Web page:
• 5
    Second worked for me :). Oracle is one strong but weird animal :/ – elrado Feb 18 '14 at 5:22
  • 10
    Explanation on key-preserved requirement for updatable joins: asktom.oracle.com/pls/asktom/… – Vadzim Feb 12 '15 at 12:17
202
0

Use this:

MERGE
INTO    table1 trg
USING   (
        SELECT  t1.rowid AS rid, t2.code
        FROM    table1 t1
        JOIN    table2 t2
        ON      table1.value = table2.DESC
        WHERE   table1.UPDATETYPE='blah'
        ) src
ON      (trg.rowid = src.rid)
WHEN MATCHED THEN UPDATE
    SET trg.value = code;
| improve this answer | |
  • 2
    Works perfectly but Oracle required me to say merge into table 1 t and so forth. – Michael-O May 6 '13 at 12:12
  • 1
    Late to the party, but this is still a good thread. I need to know, tho'... did I miss something? Master table, "table1". In the USING, table1 aliased as t1. Table2, aliased as t2, but in the ON, the references are... ? External Table1 - not t1 - is this a reference to the outer table or a type? Table2? Not t2? Je suis confused. Fan of better aliases... – Marc Jul 21 '14 at 19:02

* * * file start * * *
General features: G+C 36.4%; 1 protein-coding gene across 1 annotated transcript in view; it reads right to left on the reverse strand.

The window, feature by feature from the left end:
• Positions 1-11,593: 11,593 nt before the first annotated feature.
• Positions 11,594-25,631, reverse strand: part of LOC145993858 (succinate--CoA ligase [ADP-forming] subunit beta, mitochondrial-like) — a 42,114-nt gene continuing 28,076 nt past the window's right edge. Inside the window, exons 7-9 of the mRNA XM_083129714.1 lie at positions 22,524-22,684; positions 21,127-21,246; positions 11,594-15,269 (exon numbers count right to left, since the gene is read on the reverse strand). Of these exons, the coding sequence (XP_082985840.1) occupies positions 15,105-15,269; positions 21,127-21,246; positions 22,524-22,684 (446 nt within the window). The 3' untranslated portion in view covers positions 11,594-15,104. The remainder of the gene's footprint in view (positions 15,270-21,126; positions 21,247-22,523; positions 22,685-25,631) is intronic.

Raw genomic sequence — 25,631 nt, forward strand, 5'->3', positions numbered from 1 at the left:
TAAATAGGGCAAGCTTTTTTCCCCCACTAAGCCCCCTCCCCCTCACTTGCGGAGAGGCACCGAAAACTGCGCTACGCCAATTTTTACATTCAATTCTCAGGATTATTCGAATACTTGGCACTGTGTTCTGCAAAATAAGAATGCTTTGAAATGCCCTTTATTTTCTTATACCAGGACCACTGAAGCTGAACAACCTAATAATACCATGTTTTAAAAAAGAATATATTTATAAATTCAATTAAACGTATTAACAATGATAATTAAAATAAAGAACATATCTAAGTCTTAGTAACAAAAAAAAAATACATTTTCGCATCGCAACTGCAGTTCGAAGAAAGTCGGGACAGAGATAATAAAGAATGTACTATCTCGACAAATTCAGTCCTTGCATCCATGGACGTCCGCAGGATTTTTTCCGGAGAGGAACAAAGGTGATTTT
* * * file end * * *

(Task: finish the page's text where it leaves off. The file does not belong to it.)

• Just a point here, if your key (trg.rowid or src.rid) has one duplicated item this clause throw an error: ora-30926.ora-code.com – Henrique Apr 25 '16 at 12:25
  • @Marc In the ON, trg is the alias for the master table, table1 ("outer" table by your logic), and src references the USING group ("inner table" by your logic). But yeah, probably could've been referenced better, but I was able to follow it. – vapcguy Jul 22 '16 at 20:32
  • 1
    @supernova: tony's answer is updating an inline view. This can work in some cases, but the view has to be "key-preserved" (every joined table has to be equality-joined on its primary key or otherwise unique fieldset). This makes sure every record in the target table contributes to at most one record in the resulting rowset, and, hence, every record in the target table is updated at most once. – Quassnoi Jan 15 '18 at 13:03
26
1

MERGE with WHERE clause: